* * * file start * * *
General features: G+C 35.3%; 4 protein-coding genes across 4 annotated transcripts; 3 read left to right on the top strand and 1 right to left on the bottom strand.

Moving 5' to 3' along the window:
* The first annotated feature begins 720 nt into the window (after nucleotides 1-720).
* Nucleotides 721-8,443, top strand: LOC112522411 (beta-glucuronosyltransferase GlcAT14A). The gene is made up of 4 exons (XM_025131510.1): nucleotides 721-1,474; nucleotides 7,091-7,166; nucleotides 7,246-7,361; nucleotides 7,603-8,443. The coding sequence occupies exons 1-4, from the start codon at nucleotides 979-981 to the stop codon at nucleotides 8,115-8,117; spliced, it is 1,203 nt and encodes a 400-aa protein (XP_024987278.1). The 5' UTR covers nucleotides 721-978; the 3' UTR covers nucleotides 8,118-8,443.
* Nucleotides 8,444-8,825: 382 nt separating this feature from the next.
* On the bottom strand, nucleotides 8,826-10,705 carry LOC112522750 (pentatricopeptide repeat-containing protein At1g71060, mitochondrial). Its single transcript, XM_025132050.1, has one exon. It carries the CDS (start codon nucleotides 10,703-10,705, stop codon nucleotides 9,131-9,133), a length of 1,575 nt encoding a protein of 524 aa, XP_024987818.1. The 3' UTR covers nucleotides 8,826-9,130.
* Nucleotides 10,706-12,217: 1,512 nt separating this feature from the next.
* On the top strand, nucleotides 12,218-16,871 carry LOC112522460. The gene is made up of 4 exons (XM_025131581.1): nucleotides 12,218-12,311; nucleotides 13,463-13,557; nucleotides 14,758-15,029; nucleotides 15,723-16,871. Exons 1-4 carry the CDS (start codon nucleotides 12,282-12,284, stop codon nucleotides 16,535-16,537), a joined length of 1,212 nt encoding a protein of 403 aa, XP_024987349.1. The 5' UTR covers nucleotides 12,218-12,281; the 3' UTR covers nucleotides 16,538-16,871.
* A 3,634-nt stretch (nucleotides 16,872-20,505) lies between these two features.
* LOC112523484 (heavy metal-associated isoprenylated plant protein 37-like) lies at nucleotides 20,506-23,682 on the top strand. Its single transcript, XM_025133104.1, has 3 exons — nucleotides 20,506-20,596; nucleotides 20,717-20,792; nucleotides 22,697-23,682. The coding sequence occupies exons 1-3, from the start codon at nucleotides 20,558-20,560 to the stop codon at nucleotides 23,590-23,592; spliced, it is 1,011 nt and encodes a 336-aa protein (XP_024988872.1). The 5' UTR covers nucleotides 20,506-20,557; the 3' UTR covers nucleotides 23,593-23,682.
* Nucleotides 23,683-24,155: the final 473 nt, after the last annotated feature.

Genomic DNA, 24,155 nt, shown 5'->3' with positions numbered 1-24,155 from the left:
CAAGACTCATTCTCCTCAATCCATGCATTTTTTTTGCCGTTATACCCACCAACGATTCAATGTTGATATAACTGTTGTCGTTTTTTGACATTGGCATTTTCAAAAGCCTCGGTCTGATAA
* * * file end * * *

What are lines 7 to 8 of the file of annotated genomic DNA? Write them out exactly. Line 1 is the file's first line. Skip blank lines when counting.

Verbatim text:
* Nucleotides 10,706-12,217: 1,512 nt separating this feature from the next.
* On the top strand, nucleotides 12,218-16,871 carry LOC112522460. The gene is made up of 4 exons (XM_025131581.1): nucleotides 12,218-12,311; nucleotides 13,463-13,557; nucleotides 14,758-15,029; nucleotides 15,723-16,871. Exons 1-4 carry the CDS (start codon nucleotides 12,282-12,284, stop codon nucleotides 16,535-16,537), a joined length of 1,212 nt encoding a protein of 403 aa, XP_024987349.1. The 5' UTR covers nucleotides 12,218-12,281; the 3' UTR covers nucleotides 16,538-16,871.